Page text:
In the same state­ment, gov­ern­ment has said it was an ac­ci­dent. Read to its log­i­cal con­clu­sion, the ac­ci­dent denotes that there was a dis­tor­tion or mod­i­fi­ca­tion of the op­er­a­tion ei­ther in its ob­jec­tive or ex­e­cu­tion. If the mil­i­tary op­er­a­tion is flawed, is it not the re­spon­si­bil­ity of the lead­er­ship and there­fore the law­ful holder of the op­er­a­tion to act?

In the nor­mal cir­cum­stances, would the le­gal holder of the op­er­a­tion find it awk­ward to con­demn the act and chart the way for­ward? If the United Na­tions in New York can con­demn, the African Union in Ad­dis Ababa can con­demn, SADC in Gaborone can con­demn the as­sas­si­na­tion of Ma­hao and the Khokanyana-phiri at the Qho­boshea­neng, and the le­gal holder of the op­er­a­tion for that mat­ter does not con­demn, would Ba­sotho in­di­vid­u­ally, col­lec­tively and oth­er­wise jus­ti­fi­ably ask whether it was a com­mand?

In the un­likely event that the coali­tion gov­ern­ment would ask this col­umn what the path to peace from here should be, the re­sponse would be broader than pre­cise, per­sua­sive than in­struc­tional and en­gag­ing than con­fronta­tional and it would be as fol­lows.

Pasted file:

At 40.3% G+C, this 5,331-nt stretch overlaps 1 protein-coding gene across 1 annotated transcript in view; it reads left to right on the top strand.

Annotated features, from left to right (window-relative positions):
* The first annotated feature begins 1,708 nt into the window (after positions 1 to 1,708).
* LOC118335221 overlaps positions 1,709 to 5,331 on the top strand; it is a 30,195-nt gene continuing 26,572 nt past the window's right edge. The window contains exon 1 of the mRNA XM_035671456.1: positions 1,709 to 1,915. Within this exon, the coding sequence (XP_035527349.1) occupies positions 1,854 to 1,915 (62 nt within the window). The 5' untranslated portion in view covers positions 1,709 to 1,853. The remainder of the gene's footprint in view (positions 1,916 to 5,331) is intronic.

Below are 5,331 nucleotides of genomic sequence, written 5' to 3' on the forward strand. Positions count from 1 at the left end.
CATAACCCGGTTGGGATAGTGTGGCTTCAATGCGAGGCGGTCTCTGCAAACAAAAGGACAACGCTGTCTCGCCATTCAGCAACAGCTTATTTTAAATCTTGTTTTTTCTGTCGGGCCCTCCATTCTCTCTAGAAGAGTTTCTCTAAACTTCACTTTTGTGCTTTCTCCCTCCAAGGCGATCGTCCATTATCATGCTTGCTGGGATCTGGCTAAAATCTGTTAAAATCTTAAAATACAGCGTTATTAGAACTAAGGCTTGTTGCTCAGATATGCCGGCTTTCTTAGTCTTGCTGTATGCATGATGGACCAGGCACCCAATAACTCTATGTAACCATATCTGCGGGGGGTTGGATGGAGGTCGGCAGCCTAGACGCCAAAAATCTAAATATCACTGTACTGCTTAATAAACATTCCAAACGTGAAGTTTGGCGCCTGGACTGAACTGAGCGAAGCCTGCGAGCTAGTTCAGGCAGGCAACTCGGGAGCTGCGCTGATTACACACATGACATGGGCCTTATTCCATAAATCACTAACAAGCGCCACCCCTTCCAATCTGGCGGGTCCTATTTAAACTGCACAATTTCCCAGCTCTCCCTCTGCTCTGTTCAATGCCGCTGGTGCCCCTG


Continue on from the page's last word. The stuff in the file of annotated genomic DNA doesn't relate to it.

The as­sas­si­na­tion of this leader can make or de­stroy Ba­sotho as a na­tion. Dr Mo­sisili should come out boldly and de­nounce the pre­med­i­ta­tion of the killing of Mr Ma­hao by the army, con­demn the killing and pro­nounce that it was never part of the com­mand and fur­ther say that the per­pe­tra­tors will be taken to court as a mat­ter of ur­gency.

Fur­ther­more, pro­nounce gov­ern­ment com­mit­ment to come out clean on the le­git­i­macy and con­duct of the op­er­a­tion that has been on for weeks now and com­mis­sion an au­dit to look at the ba­sis of the iden­ti­fi­ca­tion of ab­ducted sol­diers, al­le­ga­tions of tor­ture, dis­re­spect of the courts etc.

Such a state­ment would not only in­tel­lec­tu­ally sat­isfy the peo­ple but shall emo­tion­ally bring them to­gether. The re­sponse would go on to say that the prime min­is­ter, as the leader of gov­ern­ment, should en­ter into talks with lead­ers of the op­po­si­tion who are still out­side the coun­try.

He would then con­vince them to come back home and as­sure their safety and then em­bark on ro­bust di­a­logue with them and other lead­ers on the way through which Le­sotho can be taken back to nor­malcy.

The premier would also deal with the out­stand­ing gov­er­nance is­sues lin­ger­ing at the in­ter­na­tional stage.

If the premier takes this route, it would re­as­sure Ba­sotho that con­trol of the army still re­sides in the civil­ian au­thor­ity and help heal wounds and clar­ify the vi­sion of this na­tion to­wards a com­mon peace­ful des­tiny.

If he does not take this route and peo­ple con­tinue to ask­ing if the killing of Ma­hao had been a com­mand, do not blame the col­umn for not ad­vis­ing.